The Russian Legal System

The Russian system is a civil law system, like much of the Eurasian area.  Although precedent is not given great preference, it is involved somewhat in how judge's decide certain issues.  A Russian court of general jurisdiction cannot nullify a statute holding it unconstitutional; in other words, the judiciary in Russia in general has no functions of judicial review, with one exception--in 1991 the Constitutional Court of Russia was established. The Constitutional Court is vested with the power of constitutional review, i.e., it can, upon motion of an interested governmental organization, hold a statute or an executive enactment unconstitutional, or give its interpretation of the Constitution. It is also the rule that whenever an issue of constitutionality of an act involved in a case is raised during proceedings before a regular court, such an issue is automatically referred to the Constitutional Court. This Court functions autonomously from the rest of the Judiciary, in a manner unseen in American courts.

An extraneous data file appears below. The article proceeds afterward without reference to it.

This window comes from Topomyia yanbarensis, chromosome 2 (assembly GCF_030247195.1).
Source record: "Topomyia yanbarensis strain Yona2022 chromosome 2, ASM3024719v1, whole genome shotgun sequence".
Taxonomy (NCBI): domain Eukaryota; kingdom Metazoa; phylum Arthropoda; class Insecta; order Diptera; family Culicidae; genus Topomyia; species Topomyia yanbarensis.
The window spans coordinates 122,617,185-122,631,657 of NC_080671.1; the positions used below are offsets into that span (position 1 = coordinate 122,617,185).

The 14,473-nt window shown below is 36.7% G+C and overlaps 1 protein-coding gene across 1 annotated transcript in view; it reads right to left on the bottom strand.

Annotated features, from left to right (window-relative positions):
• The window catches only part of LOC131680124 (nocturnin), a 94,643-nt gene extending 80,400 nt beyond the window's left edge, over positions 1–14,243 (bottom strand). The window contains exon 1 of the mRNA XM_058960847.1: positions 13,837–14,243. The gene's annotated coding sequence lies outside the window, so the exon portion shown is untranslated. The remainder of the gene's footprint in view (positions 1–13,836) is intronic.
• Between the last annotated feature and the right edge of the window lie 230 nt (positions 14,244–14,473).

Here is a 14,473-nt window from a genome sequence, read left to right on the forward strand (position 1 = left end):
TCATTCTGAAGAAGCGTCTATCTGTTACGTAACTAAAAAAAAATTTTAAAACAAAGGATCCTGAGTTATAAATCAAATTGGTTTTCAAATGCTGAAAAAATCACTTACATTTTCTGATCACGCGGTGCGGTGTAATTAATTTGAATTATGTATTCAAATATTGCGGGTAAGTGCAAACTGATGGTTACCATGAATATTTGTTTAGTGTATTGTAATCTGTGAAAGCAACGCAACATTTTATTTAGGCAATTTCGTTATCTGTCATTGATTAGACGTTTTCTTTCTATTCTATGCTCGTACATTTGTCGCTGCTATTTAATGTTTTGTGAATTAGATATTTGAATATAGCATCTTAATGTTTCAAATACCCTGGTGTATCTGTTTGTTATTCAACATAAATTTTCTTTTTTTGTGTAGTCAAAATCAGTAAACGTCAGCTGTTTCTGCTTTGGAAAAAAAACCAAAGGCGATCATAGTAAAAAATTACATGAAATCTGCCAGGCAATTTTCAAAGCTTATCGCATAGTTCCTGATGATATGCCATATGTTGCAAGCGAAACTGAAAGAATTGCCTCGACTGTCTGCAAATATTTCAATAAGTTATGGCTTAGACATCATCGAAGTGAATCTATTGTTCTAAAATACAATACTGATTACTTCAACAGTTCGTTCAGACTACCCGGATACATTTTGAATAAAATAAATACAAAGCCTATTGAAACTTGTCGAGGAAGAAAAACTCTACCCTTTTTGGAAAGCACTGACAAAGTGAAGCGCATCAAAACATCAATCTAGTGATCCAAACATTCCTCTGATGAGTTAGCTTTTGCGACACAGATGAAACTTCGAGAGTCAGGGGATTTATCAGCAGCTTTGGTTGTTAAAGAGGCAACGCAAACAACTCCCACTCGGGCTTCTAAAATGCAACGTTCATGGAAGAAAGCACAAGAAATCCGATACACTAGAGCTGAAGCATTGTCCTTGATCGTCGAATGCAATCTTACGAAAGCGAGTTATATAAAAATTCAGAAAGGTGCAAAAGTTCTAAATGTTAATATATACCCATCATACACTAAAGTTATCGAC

The Russian Judiciary

The judiciary in Russia is not a single whole; it is split into three branches: the regular court system with the Supreme Court at the top, the arbitration co urt system with the High Court of Arbitration on top, and the Constitutional Court as a single body with no courts under it. Whenever there is a dispute between business entities, the case is taken for trial by the courts of arbitration (business or economic courts in fact). The system of these courts is on two levels topped by the High Court of Arbitration. There are eighty-two courts of arbitration with some two-thousand judges handling about three hundred thousand disputes annually. But if a party to a civil case is a private citizen, not involved in business activities, the dispute has to be handled by a court of general jurisdiction.